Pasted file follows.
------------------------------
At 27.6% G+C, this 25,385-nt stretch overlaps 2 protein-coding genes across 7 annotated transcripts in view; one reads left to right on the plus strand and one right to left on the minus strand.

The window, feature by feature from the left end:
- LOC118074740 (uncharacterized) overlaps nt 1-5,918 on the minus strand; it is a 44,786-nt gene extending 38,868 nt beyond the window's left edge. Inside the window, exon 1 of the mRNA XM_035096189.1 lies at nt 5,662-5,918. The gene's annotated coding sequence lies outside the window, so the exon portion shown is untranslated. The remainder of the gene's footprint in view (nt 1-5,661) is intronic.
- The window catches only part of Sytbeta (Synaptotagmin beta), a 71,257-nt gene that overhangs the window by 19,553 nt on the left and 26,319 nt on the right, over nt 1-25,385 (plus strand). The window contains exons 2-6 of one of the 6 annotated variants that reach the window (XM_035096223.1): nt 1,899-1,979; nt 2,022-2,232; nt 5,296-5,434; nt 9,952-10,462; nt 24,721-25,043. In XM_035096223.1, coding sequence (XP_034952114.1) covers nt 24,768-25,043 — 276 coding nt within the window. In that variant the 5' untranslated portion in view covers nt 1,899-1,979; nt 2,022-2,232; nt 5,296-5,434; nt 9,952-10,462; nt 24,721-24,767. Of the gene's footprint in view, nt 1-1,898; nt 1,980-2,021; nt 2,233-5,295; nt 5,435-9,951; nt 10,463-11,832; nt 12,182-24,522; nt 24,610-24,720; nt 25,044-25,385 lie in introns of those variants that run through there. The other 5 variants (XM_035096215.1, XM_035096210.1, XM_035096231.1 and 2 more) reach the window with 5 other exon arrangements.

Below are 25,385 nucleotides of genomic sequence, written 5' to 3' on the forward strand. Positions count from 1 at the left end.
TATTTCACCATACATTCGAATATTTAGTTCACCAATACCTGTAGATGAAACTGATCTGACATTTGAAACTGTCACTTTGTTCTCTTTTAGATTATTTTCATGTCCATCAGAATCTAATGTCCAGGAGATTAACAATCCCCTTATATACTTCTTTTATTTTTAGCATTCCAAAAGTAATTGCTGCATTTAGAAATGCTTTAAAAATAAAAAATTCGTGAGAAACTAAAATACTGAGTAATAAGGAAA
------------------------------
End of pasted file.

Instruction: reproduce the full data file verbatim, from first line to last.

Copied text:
At 27.6% G+C, this 25,385-nt stretch overlaps 2 protein-coding genes across 7 annotated transcripts in view; one reads left to right on the plus strand and one right to left on the minus strand.

The window, feature by feature from the left end:
- LOC118074740 (uncharacterized) overlaps nt 1-5,918 on the minus strand; it is a 44,786-nt gene extending 38,868 nt beyond the window's left edge. Inside the window, exon 1 of the mRNA XM_035096189.1 lies at nt 5,662-5,918. The gene's annotated coding sequence lies outside the window, so the exon portion shown is untranslated. The remainder of the gene's footprint in view (nt 1-5,661) is intronic.
- The window catches only part of Sytbeta (Synaptotagmin beta), a 71,257-nt gene that overhangs the window by 19,553 nt on the left and 26,319 nt on the right, over nt 1-25,385 (plus strand). The window contains exons 2-6 of one of the 6 annotated variants that reach the window (XM_035096223.1): nt 1,899-1,979; nt 2,022-2,232; nt 5,296-5,434; nt 9,952-10,462; nt 24,721-25,043. In XM_035096223.1, coding sequence (XP_034952114.1) covers nt 24,768-25,043 — 276 coding nt within the window. In that variant the 5' untranslated portion in view covers nt 1,899-1,979; nt 2,022-2,232; nt 5,296-5,434; nt 9,952-10,462; nt 24,721-24,767. Of the gene's footprint in view, nt 1-1,898; nt 1,980-2,021; nt 2,233-5,295; nt 5,435-9,951; nt 10,463-11,832; nt 12,182-24,522; nt 24,610-24,720; nt 25,044-25,385 lie in introns of those variants that run through there. The other 5 variants (XM_035096215.1, XM_035096210.1, XM_035096231.1 and 2 more) reach the window with 5 other exon arrangements.

Below are 25,385 nucleotides of genomic sequence, written 5' to 3' on the forward strand. Positions count from 1 at the left end.
TATTTCACCATACATTCGAATATTTAGTTCACCAATACCTGTAGATGAAACTGATCTGACATTTGAAACTGTCACTTTGTTCTCTTTTAGATTATTTTCATGTCCATCAGAATCTAATGTCCAGGAGATTAACAATCCCCTTATATACTTCTTTTATTTTTAGCATTCCAAAAGTAATTGCTGCATTTAGAAATGCTTTAAAAATAAAAAATTCGTGAGAAACTAAAATACTGAGTAATAAGGAAA